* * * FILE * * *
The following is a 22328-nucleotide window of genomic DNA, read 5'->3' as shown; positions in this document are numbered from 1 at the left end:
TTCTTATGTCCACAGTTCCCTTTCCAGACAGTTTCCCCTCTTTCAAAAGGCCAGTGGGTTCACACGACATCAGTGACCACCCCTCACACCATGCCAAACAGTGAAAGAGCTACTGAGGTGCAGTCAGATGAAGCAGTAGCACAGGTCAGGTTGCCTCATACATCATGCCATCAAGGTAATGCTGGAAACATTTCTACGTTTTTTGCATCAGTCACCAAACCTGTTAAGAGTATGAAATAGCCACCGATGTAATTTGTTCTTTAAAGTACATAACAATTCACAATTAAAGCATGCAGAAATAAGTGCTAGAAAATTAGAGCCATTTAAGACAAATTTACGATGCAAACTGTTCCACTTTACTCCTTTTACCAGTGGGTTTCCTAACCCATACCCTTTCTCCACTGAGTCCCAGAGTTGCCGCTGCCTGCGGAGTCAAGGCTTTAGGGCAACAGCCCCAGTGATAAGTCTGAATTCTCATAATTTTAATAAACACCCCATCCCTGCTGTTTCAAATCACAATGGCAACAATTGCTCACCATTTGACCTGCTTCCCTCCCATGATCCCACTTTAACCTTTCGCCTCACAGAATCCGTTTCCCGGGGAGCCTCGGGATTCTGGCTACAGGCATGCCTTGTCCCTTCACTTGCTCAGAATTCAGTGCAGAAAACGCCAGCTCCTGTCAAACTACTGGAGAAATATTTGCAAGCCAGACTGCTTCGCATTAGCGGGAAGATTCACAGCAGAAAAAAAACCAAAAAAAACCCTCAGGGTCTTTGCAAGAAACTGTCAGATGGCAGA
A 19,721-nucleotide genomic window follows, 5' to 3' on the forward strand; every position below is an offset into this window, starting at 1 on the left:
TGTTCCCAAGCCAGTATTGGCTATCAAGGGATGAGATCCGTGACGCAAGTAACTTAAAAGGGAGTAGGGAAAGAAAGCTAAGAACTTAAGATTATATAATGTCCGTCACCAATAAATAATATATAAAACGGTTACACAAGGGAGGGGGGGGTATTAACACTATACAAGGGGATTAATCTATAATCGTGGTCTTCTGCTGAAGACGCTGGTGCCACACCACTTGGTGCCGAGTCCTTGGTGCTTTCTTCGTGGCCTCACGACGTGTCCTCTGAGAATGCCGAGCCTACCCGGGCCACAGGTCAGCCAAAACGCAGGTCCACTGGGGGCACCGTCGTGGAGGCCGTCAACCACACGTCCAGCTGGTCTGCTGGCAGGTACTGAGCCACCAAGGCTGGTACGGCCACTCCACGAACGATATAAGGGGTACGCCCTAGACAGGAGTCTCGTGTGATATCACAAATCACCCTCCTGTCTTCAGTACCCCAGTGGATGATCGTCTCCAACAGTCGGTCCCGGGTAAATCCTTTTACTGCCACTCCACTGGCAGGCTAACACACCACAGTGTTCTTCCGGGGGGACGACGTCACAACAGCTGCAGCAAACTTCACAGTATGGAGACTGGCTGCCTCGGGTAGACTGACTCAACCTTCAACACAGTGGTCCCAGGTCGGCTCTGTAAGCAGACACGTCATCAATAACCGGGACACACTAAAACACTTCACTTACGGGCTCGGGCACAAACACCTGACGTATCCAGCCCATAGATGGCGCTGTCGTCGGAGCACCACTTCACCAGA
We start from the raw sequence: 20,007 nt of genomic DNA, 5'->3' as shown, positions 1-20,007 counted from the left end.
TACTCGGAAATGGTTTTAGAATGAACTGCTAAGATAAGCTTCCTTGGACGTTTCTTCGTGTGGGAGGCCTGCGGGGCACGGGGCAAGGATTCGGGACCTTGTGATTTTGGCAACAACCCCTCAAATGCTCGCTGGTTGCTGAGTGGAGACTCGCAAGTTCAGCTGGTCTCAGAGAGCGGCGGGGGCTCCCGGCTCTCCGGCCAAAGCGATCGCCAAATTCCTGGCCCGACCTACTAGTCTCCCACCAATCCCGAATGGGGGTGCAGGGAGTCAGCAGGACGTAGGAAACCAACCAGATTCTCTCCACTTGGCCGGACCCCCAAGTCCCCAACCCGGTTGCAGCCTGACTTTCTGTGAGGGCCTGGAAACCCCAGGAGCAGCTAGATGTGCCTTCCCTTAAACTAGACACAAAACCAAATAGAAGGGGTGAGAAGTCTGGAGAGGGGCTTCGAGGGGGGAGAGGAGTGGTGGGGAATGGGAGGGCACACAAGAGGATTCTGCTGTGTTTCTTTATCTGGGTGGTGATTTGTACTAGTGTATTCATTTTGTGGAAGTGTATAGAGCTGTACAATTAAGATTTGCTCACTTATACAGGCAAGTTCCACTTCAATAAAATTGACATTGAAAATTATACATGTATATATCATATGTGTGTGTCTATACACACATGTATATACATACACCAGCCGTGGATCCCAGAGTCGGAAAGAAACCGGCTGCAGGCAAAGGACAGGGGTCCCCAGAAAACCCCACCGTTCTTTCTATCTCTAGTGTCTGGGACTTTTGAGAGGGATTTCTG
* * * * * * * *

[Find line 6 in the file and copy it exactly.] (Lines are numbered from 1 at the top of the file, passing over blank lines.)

TACTCGGAAATGGTTTTAGAATGAACTGCTAAGATAAGCTTCCTTGGACGTTTCTTCGTGTGGGAGGCCTGCGGGGCACGGGGCAAGGATTCGGGACCTTGTGATTTTGGCAACAACCCCTCAAATGCTCGCTGGTTGCTGAGTGGAGACTCGCAAGTTCAGCTGGTCTCAGAGAGCGGCGGGGGCTCCCGGCTCTCCGGCCAAAGCGATCGCCAAATTCCTGGCCCGACCTACTAGTCTCCCACCAATCCCGAATGGGGGTGCAGGGAGTCAGCAGGACGTAGGAAACCAACCAGATTCTCTCCACTTGGCCGGACCCCCAAGTCCCCAACCCGGTTGCAGCCTGACTTTCTGTGAGGGCCTGGAAACCCCAGGAGCAGCTAGATGTGCCTTCCCTTAAACTAGACACAAAACCAAATAGAAGGGGTGAGAAGTCTGGAGAGGGGCTTCGAGGGGGGAGAGGAGTGGTGGGGAATGGGAGGGCACACAAGAGGATTCTGCTGTGTTTCTTTATCTGGGTGGTGATTTGTACTAGTGTATTCATTTTGTGGAAGTGTATAGAGCTGTACAATTAAGATTTGCTCACTTATACAGGCAAGTTCCACTTCAATAAAATTGACATTGAAAATTATACATGTATATATCATATGTGTGTGTCTATACACACATGTATATACATACACCAGCCGTGGATCCCAGAGTCGGAAAGAAACCGGCTGCAGGCAAAGGACAGGGGTCCCCAGAAAACCCCACCGTTCTTTCTATCTCTAGTGTCTGGGACTTTTGAGAGGGATTTCTG